We actually did some modelling of beaming power from Earth to geostationary orbit. Without looking at any of the numbers (ie, what I remember) - to get an equivalent power level to the Sun (1300W/m^2) we only needed 470-odd W/m^2 at a particular wavelength (it was a matter of tuning the laser to the existing solar cells) with a spot diameter of 140m. This meant that we needed something like a 1-2MW laser on the ground (36000km is a long way for) with a 1m beam diameter. So, whilst the power density at the transmitter end is high, by the time it gets anywhere useful, the power density is very low. Of course, if you wanted to transmit more power then all the numbers go up.
  • by twadzilla (586599) on Thursday May 29, 2003 @01:53AM (#6065535) Homepage
    I'd prefer greenhouse gases to nuclear waste. Greenhouse gases may end up causing lots of devastation, but they probably go away within a matter of centuries. Nuclear waste poses a lethal risk for tens of thousands of years and can be used for creating dirty bombs and other mischief.

    I was recently involved in a class debate [umich.edu] on whether it is necessary to increase nuclear power production threefold to meet a carbon free economy by 2100. It seems many of the topics raised in this thread deal with points we covered in our project, e.g. safety and efficiency concerns, hydrogen production, economic feasibility, etc.

    As my portion of the project dealt with safety and proliferation, I can say that at least from safety standpoint, building newer nuclear plants is a better solution to accomplish these goals than sticking with fossil fuels. For example, existing coal plants cause 15,000 premature deaths annually in the U.S. alone. Now, given the probability of 400 deaths in the event of a nuclear meltdown, this would require over 25 meltdowns per year for nuclear power to be as dangerous as the coal industry. Currently the probability of a meltdown is 1 in 20,000 reactor years, or once every 30 years.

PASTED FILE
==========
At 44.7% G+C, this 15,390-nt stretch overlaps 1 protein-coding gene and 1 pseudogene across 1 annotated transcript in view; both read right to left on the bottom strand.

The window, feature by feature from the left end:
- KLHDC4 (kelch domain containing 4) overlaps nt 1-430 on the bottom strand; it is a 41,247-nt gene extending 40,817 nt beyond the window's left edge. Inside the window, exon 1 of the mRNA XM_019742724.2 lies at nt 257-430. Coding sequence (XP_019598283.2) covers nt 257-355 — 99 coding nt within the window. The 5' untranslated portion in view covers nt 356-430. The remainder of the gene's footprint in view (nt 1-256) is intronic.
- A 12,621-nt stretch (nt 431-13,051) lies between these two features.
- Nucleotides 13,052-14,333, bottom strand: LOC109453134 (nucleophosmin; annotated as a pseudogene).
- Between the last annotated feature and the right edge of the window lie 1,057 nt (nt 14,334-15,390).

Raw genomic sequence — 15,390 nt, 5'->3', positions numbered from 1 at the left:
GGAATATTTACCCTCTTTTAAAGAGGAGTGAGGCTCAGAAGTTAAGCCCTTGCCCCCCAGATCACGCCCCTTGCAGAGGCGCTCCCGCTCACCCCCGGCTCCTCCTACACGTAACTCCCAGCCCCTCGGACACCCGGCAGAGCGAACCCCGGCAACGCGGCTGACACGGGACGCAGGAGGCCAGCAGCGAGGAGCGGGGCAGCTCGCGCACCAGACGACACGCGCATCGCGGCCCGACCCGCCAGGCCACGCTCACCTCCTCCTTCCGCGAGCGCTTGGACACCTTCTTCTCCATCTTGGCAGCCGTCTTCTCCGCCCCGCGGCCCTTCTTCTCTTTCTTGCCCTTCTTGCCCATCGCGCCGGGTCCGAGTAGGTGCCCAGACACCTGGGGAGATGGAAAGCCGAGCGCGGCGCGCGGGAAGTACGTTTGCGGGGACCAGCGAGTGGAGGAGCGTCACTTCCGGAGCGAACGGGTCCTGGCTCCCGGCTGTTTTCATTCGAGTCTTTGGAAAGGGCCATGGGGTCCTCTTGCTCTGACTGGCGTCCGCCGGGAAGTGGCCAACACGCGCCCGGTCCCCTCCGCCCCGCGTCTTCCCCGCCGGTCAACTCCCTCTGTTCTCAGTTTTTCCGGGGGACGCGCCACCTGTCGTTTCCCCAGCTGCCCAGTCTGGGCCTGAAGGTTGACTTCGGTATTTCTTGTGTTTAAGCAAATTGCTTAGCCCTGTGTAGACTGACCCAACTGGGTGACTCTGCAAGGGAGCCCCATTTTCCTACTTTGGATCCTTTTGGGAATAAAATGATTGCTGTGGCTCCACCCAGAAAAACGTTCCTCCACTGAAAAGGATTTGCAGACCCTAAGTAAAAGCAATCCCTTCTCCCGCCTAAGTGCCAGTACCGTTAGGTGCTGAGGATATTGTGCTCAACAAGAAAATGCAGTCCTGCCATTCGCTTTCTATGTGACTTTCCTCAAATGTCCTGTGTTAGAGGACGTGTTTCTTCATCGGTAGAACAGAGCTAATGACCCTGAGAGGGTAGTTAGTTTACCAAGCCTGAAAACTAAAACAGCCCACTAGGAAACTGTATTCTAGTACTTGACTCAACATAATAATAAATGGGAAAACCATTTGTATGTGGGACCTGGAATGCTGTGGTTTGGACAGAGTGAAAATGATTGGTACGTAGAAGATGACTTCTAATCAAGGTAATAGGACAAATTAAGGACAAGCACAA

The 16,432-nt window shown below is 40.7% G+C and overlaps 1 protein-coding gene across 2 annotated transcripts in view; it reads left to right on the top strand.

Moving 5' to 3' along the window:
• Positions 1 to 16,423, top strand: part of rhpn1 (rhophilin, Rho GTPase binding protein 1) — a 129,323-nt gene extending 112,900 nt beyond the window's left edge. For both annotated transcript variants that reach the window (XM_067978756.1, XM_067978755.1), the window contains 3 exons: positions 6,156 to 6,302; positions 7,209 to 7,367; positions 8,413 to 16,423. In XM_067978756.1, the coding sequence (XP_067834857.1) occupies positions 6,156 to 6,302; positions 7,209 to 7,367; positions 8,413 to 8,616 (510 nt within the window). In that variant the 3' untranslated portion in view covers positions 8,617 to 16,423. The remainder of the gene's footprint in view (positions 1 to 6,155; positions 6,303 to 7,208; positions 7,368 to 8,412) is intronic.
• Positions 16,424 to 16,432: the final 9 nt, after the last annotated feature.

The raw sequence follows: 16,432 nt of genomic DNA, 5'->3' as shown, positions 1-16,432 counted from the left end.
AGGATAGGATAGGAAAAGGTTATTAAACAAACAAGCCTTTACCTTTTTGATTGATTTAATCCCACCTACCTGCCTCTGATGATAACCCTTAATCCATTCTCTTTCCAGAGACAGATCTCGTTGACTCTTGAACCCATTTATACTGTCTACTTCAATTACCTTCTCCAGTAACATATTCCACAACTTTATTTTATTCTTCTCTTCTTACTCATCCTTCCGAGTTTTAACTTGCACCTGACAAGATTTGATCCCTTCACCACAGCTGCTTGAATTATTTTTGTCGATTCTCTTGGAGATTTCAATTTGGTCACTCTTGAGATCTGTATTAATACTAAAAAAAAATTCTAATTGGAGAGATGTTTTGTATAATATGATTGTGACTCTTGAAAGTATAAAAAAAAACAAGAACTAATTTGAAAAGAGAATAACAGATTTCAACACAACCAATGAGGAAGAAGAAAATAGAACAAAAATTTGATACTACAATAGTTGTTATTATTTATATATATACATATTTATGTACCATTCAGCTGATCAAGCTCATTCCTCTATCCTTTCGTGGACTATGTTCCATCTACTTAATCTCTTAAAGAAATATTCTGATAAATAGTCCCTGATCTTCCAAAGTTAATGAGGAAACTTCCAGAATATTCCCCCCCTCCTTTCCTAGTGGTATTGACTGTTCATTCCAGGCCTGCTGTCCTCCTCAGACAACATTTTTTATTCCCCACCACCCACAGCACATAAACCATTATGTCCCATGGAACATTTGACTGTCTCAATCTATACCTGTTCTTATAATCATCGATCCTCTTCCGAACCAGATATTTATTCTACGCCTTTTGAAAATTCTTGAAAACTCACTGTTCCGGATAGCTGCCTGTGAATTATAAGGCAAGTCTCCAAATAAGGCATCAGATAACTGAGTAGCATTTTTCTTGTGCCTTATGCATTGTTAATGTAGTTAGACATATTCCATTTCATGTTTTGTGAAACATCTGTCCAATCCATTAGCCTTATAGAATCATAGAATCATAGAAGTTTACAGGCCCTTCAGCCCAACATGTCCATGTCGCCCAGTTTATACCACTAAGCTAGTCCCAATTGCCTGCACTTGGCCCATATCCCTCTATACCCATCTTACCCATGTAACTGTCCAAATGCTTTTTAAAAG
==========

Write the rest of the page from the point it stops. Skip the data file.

But even if you doubt these conclusions [umich.edu], you can rest assured that the effects of greenhouse gases would be far more severe than an incident involving localized exposure of nuclear waste (however unlikely that may be). Keep in mind the last ice age occured when the average global temperature was as little as five degrees (C) less. And currently the global temperature is rising at a rate that tops all previous historical trends.

  • by Anonymous Coward on Thursday May 29, 2003 @03:32AM (#6065857)
    (or, how DO we get from here to there?)

    The short answer is, fixing our wrongheaded economic framework. Please allow me to explain.

    Reforming hydrocarbons into hydrogen used by fuel cells both produces more useable energy per unit of fuel, and less pollution per unit of energy produced, than combustion does. That alone makes it worthwile to use hydrogen as an intermediary energy storage medium. Conveniently, hydrogen can also be produced from any other source of energy: solar, nuclear, wind, hydro, whatever.

    But you just knew that when George devoted several minutes in his big speech to the hydrogen economy, it wouldn't turn into wise policy.

    The Government does not need to favor any particular method of producing hydrogen. The Government just needs to start recognizing that There's Value In Non-Pollution.

    That's right, by perpetuating an economic framework in which an energy converter (for example, a natural gas fired electric plant owner) may pollute (to the degree that they do) with no impact on it's balance sheet, while someone wanting to produce electricity by reforming the same fuel, converting to electricity without combustion, polluting much less in the process (or nearly not at all) per unit of electricity produced, gets no offset against their higher equipment costs for doing so. In other words, pollute a lot more than you need to save $$, we don't care. You can't expect a business to care more about not polluting than it does about its own bottom line.